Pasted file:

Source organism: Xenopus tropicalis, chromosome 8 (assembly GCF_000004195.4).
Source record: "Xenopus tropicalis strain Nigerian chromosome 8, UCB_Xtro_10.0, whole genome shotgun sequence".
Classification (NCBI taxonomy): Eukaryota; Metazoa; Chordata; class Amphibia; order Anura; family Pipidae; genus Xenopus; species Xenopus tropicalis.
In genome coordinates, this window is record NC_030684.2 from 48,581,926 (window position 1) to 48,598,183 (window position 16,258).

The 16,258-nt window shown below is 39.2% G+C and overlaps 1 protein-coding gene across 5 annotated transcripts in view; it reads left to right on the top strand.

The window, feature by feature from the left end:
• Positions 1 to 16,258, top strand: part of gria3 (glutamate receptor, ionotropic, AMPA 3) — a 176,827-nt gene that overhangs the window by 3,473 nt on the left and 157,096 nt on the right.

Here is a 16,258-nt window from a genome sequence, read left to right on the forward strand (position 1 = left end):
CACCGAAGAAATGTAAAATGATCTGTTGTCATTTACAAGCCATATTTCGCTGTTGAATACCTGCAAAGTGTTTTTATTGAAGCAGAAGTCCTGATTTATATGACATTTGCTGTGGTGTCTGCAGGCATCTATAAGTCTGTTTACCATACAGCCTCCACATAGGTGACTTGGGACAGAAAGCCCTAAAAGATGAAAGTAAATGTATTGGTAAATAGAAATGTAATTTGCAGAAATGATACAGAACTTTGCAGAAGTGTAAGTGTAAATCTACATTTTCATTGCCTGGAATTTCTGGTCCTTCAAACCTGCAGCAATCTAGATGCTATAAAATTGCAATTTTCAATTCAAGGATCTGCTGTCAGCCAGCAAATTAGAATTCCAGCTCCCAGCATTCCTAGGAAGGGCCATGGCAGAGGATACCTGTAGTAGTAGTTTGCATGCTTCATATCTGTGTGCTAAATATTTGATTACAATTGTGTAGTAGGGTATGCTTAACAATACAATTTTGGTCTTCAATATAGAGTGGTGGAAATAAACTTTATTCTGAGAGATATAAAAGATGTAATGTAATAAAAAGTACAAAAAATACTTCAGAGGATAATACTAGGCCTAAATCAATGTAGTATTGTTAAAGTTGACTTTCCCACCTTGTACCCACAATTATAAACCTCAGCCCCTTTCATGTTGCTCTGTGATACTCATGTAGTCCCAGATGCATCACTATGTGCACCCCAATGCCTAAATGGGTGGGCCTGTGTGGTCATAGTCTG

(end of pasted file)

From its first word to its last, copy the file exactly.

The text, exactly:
Source organism: Xenopus tropicalis, chromosome 8 (assembly GCF_000004195.4).
Source record: "Xenopus tropicalis strain Nigerian chromosome 8, UCB_Xtro_10.0, whole genome shotgun sequence".
Classification (NCBI taxonomy): Eukaryota; Metazoa; Chordata; class Amphibia; order Anura; family Pipidae; genus Xenopus; species Xenopus tropicalis.
In genome coordinates, this window is record NC_030684.2 from 48,581,926 (window position 1) to 48,598,183 (window position 16,258).

The 16,258-nt window shown below is 39.2% G+C and overlaps 1 protein-coding gene across 5 annotated transcripts in view; it reads left to right on the top strand.

The window, feature by feature from the left end:
• Positions 1 to 16,258, top strand: part of gria3 (glutamate receptor, ionotropic, AMPA 3) — a 176,827-nt gene that overhangs the window by 3,473 nt on the left and 157,096 nt on the right.

Here is a 16,258-nt window from a genome sequence, read left to right on the forward strand (position 1 = left end):
CACCGAAGAAATGTAAAATGATCTGTTGTCATTTACAAGCCATATTTCGCTGTTGAATACCTGCAAAGTGTTTTTATTGAAGCAGAAGTCCTGATTTATATGACATTTGCTGTGGTGTCTGCAGGCATCTATAAGTCTGTTTACCATACAGCCTCCACATAGGTGACTTGGGACAGAAAGCCCTAAAAGATGAAAGTAAATGTATTGGTAAATAGAAATGTAATTTGCAGAAATGATACAGAACTTTGCAGAAGTGTAAGTGTAAATCTACATTTTCATTGCCTGGAATTTCTGGTCCTTCAAACCTGCAGCAATCTAGATGCTATAAAATTGCAATTTTCAATTCAAGGATCTGCTGTCAGCCAGCAAATTAGAATTCCAGCTCCCAGCATTCCTAGGAAGGGCCATGGCAGAGGATACCTGTAGTAGTAGTTTGCATGCTTCATATCTGTGTGCTAAATATTTGATTACAATTGTGTAGTAGGGTATGCTTAACAATACAATTTTGGTCTTCAATATAGAGTGGTGGAAATAAACTTTATTCTGAGAGATATAAAAGATGTAATGTAATAAAAAGTACAAAAAATACTTCAGAGGATAATACTAGGCCTAAATCAATGTAGTATTGTTAAAGTTGACTTTCCCACCTTGTACCCACAATTATAAACCTCAGCCCCTTTCATGTTGCTCTGTGATACTCATGTAGTCCCAGATGCATCACTATGTGCACCCCAATGCCTAAATGGGTGGGCCTGTGTGGTCATAGTCTG